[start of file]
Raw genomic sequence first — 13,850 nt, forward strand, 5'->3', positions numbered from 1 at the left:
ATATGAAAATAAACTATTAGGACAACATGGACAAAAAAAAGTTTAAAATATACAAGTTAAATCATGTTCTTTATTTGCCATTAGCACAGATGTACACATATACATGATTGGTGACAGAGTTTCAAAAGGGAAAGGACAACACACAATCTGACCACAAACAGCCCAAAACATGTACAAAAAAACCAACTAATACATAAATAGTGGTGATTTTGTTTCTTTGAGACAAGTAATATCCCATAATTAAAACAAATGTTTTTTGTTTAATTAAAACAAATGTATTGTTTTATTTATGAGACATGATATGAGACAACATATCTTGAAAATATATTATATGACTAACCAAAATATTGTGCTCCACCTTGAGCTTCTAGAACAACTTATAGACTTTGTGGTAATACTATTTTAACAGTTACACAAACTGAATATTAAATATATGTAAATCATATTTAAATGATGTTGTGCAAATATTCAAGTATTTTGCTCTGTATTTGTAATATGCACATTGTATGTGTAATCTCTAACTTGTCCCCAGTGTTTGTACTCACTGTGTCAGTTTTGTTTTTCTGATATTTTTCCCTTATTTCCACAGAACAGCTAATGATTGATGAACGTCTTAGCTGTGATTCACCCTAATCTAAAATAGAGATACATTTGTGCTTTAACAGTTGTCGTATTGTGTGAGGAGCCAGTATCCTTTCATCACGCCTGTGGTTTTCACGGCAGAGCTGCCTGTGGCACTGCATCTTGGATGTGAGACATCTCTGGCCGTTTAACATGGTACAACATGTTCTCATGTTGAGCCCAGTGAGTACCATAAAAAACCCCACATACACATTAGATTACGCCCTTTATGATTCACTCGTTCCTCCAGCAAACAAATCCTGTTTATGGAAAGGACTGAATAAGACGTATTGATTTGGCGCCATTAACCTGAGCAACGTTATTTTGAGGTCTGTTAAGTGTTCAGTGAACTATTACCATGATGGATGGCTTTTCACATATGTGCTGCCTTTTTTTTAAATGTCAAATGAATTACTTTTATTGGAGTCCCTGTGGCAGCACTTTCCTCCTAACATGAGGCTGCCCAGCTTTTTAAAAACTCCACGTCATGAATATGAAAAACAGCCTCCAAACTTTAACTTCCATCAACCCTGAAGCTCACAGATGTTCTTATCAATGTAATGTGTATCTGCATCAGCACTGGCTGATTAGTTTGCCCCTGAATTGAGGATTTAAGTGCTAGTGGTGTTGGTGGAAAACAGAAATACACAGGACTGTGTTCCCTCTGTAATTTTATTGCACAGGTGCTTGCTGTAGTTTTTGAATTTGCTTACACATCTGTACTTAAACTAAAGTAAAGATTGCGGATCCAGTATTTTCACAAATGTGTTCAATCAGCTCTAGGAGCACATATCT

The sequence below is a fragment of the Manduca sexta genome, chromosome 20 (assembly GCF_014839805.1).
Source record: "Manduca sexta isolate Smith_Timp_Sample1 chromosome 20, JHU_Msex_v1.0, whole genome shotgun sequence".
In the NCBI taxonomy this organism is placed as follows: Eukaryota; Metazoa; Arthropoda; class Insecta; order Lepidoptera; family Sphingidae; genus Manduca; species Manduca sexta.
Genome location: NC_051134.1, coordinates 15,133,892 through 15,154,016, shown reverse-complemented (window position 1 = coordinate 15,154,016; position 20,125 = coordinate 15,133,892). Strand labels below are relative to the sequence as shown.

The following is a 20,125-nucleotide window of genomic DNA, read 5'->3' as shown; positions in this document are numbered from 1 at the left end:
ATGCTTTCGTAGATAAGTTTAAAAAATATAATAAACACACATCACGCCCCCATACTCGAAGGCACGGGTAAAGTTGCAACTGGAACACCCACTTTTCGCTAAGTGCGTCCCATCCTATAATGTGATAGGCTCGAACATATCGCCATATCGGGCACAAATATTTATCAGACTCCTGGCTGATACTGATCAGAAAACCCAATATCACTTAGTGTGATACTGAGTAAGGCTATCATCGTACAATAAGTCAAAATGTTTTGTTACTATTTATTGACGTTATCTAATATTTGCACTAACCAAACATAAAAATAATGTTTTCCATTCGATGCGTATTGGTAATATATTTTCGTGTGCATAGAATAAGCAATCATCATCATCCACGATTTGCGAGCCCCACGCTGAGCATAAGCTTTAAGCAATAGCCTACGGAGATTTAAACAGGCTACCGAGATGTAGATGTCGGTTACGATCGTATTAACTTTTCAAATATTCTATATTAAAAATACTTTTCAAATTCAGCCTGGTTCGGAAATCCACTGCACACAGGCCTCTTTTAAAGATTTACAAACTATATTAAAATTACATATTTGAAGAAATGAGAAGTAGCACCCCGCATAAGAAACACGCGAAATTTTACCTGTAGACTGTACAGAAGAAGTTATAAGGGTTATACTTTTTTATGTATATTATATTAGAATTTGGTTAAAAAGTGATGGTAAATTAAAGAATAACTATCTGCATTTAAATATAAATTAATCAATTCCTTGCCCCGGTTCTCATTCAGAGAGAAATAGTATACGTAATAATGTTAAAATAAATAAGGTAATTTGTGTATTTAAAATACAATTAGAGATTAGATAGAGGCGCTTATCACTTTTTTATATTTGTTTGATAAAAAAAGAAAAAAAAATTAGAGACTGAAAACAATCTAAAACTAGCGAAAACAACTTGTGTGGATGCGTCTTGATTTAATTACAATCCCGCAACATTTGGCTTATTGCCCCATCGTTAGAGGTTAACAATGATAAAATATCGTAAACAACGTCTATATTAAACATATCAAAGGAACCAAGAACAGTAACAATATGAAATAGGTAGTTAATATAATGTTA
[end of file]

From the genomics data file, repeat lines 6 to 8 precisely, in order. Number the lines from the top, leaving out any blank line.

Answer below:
Genome location: NC_051134.1, coordinates 15,133,892 through 15,154,016, shown reverse-complemented (window position 1 = coordinate 15,154,016; position 20,125 = coordinate 15,133,892). Strand labels below are relative to the sequence as shown.

The following is a 20,125-nucleotide window of genomic DNA, read 5'->3' as shown; positions in this document are numbered from 1 at the left end:
ATGCTTTCGTAGATAAGTTTAAAAAATATAATAAACACACATCACGCCCCCATACTCGAAGGCACGGGTAAAGTTGCAACTGGAACACCCACTTTTCGCTAAGTGCGTCCCATCCTATAATGTGATAGGCTCGAACATATCGCCATATCGGGCACAAATATTTATCAGACTCCTGGCTGATACTGATCAGAAAACCCAATATCACTTAGTGTGATACTGAGTAAGGCTATCATCGTACAATAAGTCAAAATGTTTTGTTACTATTTATTGACGTTATCTAATATTTGCACTAACCAAACATAAAAATAATGTTTTCCATTCGATGCGTATTGGTAATATATTTTCGTGTGCATAGAATAAGCAATCATCATCATCCACGATTTGCGAGCCCCACGCTGAGCATAAGCTTTAAGCAATAGCCTACGGAGATTTAAACAGGCTACCGAGATGTAGATGTCGGTTACGATCGTATTAACTTTTCAAATATTCTATATTAAAAATACTTTTCAAATTCAGCCTGGTTCGGAAATCCACTGCACACAGGCCTCTTTTAAAGATTTACAAACTATATTAAAATTACATATTTGAAGAAATGAGAAGTAGCACCCCGCATAAGAAACACGCGAAATTTTACCTGTAGACTGTACAGAAGAAGTTATAAGGGTTATACTTTTTTATGTATATTATATTAGAATTTGGTTAAAAAGTGATGGTAAATTAAAGAATAACTATCTGCATTTAAATATAAATTAATCAATTCCTTGCCCCGGTTCTCATTCAGAGAGAAATAGTATACGTAATAATGTTAAAATAAATAAGGTAATTTGTGTATTTAAAATACAATTAGAGATTAGATAGAGGCGCTTATCACTTTTTTATATTTGTTTGATAAAAAAAGAAAAAAAAATTAGAGACTGAAAACAATCTAAAACTAGCGAAAACAACTTGTGTGGATGCGTCTTGATTTAATTACAATCCCGCAACATTTGGCTTATTGCCCCATCGTTAGAGGTTAACAATGATAAAATATCGTAAACAACGTCTATATTAAACATATCAAAGGAACCAAGAACAGTAACAATATGAAATAGGTAGTTAATATAATGTTA